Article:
Monday, July 09, 2007

Authority "Behind the Bible" or "In Front of"?

Click on the link above to see Dr. Rolf A. Jacobson's introduction on, "How to Read the Bible".

As an LCMS Lutheran, I have little to quibble with in (ELCA) Dr. Jacobson's comments until about 4:35 in the video, where he discusses the authority of the Bible.

He discusses two approaches:  "Behind the Bible" and "In Front of the Bible".  The "Behind the Bible View" he then goes on to describe as "verbal inspiration".  However the way he describes it sounds more like the "dictation theory", which those of us in the LCMS typically don't espouse, even though we do hold to "verbal inspiration".  So this is a straw man.  

I would also object to his assertion that Lutherans haven't traditionally understood the Bible as verbally inspired.  In fact, they always have, as Luther did.  It is this new approach that is the real innovation....

The "In Front of the Bible" approach, he says, sees the Bible's authority more in its effects or its "claim on my life".  While I would certainly agree the Bible should not be put on a shelf or in a cooler, I find this a false alternative he is setting up.  Certainly the Bible has power.  Certainly the Bible is inspired - the very word of God.  It is one because it is the other.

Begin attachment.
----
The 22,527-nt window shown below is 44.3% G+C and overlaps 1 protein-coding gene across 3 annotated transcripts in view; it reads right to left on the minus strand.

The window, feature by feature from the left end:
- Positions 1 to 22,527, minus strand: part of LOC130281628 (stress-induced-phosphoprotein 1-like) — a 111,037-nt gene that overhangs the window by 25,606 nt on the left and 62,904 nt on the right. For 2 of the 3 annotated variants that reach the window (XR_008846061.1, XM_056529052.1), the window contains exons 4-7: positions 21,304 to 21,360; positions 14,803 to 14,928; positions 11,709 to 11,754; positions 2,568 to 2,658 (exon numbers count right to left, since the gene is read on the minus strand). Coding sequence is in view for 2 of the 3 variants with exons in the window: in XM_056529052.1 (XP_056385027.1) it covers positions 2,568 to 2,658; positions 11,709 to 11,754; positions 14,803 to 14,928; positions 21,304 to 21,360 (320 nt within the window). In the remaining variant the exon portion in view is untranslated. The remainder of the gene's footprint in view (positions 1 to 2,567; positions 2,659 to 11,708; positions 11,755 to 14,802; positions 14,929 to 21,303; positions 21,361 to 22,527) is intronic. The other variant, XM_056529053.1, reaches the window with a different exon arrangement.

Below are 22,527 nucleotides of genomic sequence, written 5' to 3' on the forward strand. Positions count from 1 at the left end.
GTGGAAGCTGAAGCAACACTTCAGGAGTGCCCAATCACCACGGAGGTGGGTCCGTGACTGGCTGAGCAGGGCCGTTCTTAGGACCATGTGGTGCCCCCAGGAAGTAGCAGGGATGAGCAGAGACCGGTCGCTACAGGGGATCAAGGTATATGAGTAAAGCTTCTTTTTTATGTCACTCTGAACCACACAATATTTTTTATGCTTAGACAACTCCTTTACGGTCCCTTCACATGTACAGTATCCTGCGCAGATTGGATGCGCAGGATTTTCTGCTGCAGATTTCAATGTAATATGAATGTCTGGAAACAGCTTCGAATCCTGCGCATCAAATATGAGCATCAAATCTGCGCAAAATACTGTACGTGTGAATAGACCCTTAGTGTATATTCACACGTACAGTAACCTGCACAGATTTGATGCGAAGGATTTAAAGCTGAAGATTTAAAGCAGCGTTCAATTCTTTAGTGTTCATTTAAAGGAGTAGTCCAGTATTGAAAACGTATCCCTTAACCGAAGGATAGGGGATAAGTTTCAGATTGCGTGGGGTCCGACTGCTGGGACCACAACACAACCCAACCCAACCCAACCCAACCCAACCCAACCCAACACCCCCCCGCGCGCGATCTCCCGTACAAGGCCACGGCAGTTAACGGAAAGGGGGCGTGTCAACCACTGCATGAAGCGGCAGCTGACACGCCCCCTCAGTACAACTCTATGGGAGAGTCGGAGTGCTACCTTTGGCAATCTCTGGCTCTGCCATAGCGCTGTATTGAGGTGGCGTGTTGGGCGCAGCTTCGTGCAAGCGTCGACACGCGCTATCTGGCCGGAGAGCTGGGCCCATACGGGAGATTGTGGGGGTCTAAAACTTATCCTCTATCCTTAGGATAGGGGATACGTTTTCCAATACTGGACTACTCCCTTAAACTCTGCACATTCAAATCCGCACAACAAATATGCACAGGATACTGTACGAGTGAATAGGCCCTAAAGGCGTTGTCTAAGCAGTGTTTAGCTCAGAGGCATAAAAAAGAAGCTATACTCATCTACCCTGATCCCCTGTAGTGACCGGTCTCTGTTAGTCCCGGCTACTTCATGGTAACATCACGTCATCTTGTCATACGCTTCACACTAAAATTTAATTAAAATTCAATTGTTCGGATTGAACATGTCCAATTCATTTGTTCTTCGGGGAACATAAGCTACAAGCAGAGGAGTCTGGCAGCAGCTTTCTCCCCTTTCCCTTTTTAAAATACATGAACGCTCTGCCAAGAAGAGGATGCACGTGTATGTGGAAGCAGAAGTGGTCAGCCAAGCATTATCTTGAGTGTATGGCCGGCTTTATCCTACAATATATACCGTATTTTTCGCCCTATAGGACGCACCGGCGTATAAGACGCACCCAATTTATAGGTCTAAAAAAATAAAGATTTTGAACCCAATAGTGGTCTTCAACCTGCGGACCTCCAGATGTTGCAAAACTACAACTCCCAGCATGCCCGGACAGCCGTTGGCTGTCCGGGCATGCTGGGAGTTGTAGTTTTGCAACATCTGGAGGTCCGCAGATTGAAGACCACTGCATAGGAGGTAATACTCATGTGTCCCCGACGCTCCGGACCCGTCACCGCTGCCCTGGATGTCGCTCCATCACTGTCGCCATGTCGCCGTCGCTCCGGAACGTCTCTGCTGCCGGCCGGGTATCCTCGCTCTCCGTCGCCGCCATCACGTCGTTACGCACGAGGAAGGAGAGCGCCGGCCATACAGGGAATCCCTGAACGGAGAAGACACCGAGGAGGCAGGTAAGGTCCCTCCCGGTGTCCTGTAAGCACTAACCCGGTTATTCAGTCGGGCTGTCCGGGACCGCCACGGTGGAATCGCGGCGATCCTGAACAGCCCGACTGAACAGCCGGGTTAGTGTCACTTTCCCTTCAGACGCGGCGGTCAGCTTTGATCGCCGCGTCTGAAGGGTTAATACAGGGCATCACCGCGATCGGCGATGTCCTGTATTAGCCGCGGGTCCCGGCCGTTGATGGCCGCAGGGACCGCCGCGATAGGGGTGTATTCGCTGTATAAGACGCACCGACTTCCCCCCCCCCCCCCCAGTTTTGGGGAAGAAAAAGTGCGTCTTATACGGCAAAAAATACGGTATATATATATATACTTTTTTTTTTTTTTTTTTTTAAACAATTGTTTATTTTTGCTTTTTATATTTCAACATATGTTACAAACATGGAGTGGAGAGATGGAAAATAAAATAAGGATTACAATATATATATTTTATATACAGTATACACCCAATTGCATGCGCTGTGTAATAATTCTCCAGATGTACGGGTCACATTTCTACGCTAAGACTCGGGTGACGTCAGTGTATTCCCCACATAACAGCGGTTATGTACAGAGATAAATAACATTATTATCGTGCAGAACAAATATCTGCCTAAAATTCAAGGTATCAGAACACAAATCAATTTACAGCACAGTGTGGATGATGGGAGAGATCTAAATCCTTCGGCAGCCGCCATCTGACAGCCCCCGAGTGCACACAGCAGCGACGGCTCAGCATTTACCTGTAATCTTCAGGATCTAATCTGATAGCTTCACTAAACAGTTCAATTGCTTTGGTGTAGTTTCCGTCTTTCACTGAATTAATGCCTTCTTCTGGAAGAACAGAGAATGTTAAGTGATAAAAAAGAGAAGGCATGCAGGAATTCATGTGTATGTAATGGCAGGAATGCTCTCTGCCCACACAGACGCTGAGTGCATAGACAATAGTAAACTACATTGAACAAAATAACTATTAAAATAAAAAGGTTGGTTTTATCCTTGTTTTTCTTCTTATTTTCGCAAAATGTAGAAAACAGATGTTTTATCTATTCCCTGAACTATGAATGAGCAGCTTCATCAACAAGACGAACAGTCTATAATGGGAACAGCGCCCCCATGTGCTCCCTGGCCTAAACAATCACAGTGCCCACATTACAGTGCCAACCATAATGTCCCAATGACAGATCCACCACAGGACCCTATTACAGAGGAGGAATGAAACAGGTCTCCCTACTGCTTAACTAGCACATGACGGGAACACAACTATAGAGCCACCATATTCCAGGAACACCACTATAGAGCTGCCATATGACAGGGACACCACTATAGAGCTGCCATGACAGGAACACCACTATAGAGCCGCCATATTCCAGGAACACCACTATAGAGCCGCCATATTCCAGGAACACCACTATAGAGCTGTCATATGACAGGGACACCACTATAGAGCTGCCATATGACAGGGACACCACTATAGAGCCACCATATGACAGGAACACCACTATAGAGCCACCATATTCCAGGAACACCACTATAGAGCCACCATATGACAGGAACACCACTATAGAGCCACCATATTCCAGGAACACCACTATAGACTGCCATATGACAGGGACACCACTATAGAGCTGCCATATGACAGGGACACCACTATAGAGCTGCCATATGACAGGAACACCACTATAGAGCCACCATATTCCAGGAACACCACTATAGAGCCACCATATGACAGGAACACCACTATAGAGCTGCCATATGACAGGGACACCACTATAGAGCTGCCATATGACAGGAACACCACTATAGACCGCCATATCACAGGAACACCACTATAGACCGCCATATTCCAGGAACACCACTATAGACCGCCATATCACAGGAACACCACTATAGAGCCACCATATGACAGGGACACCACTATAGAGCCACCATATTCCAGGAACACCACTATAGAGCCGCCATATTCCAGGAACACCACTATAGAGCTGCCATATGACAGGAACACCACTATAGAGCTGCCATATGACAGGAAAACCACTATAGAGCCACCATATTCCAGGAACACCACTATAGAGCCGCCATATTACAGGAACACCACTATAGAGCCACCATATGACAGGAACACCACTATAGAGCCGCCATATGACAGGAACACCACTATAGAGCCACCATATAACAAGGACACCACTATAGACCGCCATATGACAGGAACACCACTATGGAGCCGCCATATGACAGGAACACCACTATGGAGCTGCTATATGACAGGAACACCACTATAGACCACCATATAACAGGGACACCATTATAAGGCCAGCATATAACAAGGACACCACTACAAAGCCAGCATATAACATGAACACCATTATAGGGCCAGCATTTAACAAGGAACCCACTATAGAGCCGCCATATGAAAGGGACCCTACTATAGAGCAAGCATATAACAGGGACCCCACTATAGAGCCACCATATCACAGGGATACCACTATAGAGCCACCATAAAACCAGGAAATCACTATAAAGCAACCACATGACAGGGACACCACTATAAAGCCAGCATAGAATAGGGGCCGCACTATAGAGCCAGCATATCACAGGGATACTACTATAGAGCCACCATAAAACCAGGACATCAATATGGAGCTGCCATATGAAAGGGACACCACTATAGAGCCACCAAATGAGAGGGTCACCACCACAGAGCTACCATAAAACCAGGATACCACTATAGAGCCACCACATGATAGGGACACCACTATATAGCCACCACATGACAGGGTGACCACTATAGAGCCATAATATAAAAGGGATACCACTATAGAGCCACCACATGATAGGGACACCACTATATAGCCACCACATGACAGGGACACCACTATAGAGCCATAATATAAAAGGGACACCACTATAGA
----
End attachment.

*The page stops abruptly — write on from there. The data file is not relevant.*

What is truly Lutheran is so embrace the both/and, not the either/or.  However, if I had to choose one, I would still go with a "Behind" approach.

The danger of Dr. Jacobson's approach, as the ELCA exhibits, is in diminuating certain portions of the Bible as "not verbally inspired" (i.e., not God's word?), and therefore if it has no "effect" on me, then where is its authority?  It would seem the "In Front of" approach he is stumping is rather subjective, compared to an objective (and therefore more reliable) "Behind the Bible" approach.

I suppose he could have also talked more about a Christocentric view of Scripture, which is just important to Lutherans as anything else he has mentioned.  His citation of Luther's "cradle" quote at the end would have been a good jumping off point for that.

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